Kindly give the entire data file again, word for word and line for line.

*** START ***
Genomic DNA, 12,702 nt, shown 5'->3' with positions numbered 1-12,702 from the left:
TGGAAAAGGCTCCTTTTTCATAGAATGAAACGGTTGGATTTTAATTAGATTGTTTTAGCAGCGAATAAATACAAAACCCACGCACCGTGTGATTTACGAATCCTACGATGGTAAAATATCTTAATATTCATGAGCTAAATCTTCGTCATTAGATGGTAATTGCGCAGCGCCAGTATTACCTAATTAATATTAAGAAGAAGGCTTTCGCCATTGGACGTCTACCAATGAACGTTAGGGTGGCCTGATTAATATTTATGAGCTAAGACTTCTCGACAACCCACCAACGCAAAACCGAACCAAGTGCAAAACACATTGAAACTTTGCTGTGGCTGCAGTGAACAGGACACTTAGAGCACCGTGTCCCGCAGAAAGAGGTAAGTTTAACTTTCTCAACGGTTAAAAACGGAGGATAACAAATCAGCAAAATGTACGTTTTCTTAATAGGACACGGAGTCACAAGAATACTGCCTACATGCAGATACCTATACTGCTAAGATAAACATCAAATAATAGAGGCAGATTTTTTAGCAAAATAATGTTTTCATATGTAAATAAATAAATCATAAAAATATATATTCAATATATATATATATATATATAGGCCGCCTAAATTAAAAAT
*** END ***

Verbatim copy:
Genomic DNA, 12,702 nt, shown 5'->3' with positions numbered 1-12,702 from the left:
TGGAAAAGGCTCCTTTTTCATAGAATGAAACGGTTGGATTTTAATTAGATTGTTTTAGCAGCGAATAAATACAAAACCCACGCACCGTGTGATTTACGAATCCTACGATGGTAAAATATCTTAATATTCATGAGCTAAATCTTCGTCATTAGATGGTAATTGCGCAGCGCCAGTATTACCTAATTAATATTAAGAAGAAGGCTTTCGCCATTGGACGTCTACCAATGAACGTTAGGGTGGCCTGATTAATATTTATGAGCTAAGACTTCTCGACAACCCACCAACGCAAAACCGAACCAAGTGCAAAACACATTGAAACTTTGCTGTGGCTGCAGTGAACAGGACACTTAGAGCACCGTGTCCCGCAGAAAGAGGTAAGTTTAACTTTCTCAACGGTTAAAAACGGAGGATAACAAATCAGCAAAATGTACGTTTTCTTAATAGGACACGGAGTCACAAGAATACTGCCTACATGCAGATACCTATACTGCTAAGATAAACATCAAATAATAGAGGCAGATTTTTTAGCAAAATAATGTTTTCATATGTAAATAAATAAATCATAAAAATATATATTCAATATATATATATATATATATAGGCCGCCTAAATTAAAAAT